Carnaval de Puebla Canceled
by Nancy Chen
Carnaval de Puebla, among the most prominent public celebrations of Mexican culture in Philadelphia, will be canceled this year. Organizers stated via the Carnaval de Puebla Facebook page that they took action because of the climate of uncertainty for members of Mexican-American communities: They didn’t want to expose participants—especially those traveling from out of state or from Mexico—to unnecessary risks in the face of recent immigration crackdowns.
Philadelphia’s 10-year-old Carnaval stems from a 150-year-old Mexican tradition that originated in the Puebla region of Central Mexico. The carnavaleros in the parade wear elaborate costumes that represent different battalions in the historic Battle of Puebla on May 5, 1862, in which the Mexican army defeated the invading French. Most people have heard of Cinco de Mayo, but not many know that the holiday honors this historic victory for Mexico.
Many of the intricate costumes are handmade and shipped from Mexico. The elaborately detailed and hand-stitched garments, masks and headgear include three-dimensional sculptural components such as fruits and taxidermied animals draped across the backs of the carnavaleros.
According to Edgar Ramirez, a member of Carnaval’s organizing committee who also runs the Philatinos internet radio station, the majority of participants in the Carnaval de Puebla come from the Region de los Volcanes in Puebla, which includes the city of Huejotzingo. For the Philadelphia parade, there are around 400 carnavaleros, more than half of whom come from outside Philadelphia—from the cities in that region and from around the U.S.
Many local participants are workers in the restaurant industry in Philly, ranging from busboys to head chefs such as David Piña of Tamalex and Dionicio Jimenez of El Rey.
The public statement announcing the cancellation explained: “Carnaval is so important because it signifies the representation of our community [in Philadelphia], the mixing of cultures and knowledge that contributes to the development of this city... For the past 10 years, through great challenges and with pride, we have shared our traditions with our neighbors. But under these sad circumstances, there does not seem to be an environment conducive to joyful celebration. Our community is focused on other priorities, and we do not want to increase risk to safety or well-being.”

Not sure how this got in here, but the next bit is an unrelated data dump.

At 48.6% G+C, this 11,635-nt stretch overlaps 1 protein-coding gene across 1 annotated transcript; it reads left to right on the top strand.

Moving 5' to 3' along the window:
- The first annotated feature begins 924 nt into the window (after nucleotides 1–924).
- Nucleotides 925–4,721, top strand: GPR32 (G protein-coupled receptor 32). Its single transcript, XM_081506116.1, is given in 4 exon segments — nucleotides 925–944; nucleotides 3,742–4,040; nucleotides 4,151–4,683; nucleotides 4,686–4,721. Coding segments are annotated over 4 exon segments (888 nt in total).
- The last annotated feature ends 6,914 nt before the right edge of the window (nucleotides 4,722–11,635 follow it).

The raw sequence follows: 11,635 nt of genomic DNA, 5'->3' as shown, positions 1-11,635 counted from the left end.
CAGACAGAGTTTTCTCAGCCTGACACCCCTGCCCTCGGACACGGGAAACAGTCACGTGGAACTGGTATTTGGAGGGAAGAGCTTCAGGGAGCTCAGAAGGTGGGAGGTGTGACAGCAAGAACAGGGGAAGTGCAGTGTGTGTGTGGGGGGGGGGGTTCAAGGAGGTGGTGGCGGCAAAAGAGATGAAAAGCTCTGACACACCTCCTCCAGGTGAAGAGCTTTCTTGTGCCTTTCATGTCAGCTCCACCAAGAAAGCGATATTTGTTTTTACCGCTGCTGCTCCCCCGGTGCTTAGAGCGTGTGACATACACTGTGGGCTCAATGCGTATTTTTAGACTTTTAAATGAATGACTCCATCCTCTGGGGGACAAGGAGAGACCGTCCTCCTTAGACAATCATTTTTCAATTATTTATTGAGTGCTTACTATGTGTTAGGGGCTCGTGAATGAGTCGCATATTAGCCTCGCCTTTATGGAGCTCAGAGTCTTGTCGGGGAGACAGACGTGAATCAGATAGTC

According to the Migration Policy Institute, out of an estimated 11 million unauthorized immigrants in the U.S., 6.2 million are estimated to come from Mexico. Within the total unauthorized population, 60 percent have been here for at least a decade. The Trump administration’s focus on deporting unauthorized immigrants has left many uneasy about doing anything that might draw the attention of Immigration and Customs Enforcement authorities, including simply going out in public—or even seeking medical attention.
In the absence of the parade, organizers will dedicate their time and energy to joining community activities that advocate for the rights of Mexican immigrants. Ramirez told Grid, “On this occasion, our organization will join the efforts of other groups and organizations so that our community’s rights are respected. Our work, culture and ideas, and our contributions to the economy must be taken into account.”